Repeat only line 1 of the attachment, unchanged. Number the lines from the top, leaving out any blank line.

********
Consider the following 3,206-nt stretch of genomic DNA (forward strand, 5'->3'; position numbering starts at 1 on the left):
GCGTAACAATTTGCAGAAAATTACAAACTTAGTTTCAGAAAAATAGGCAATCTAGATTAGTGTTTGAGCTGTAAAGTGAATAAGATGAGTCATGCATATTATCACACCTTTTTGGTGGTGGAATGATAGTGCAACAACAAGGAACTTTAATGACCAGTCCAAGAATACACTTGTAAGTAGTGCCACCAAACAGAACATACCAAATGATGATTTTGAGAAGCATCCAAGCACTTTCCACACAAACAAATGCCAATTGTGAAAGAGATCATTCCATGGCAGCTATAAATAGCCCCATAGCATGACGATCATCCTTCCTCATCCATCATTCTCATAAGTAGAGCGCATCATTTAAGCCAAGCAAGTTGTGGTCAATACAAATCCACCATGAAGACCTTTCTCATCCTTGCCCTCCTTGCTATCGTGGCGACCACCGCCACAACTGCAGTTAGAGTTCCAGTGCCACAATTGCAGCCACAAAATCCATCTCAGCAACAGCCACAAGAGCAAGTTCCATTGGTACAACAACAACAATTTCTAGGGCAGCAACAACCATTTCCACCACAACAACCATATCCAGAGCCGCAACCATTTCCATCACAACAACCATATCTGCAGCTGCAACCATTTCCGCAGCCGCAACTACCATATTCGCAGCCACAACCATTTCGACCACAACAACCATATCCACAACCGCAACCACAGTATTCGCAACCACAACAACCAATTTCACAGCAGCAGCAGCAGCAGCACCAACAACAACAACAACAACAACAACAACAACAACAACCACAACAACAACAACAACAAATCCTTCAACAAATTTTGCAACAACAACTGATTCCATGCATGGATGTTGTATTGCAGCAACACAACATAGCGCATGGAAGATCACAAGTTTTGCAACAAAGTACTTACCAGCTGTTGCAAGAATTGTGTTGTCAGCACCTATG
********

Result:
Consider the following 3,206-nt stretch of genomic DNA (forward strand, 5'->3'; position numbering starts at 1 on the left):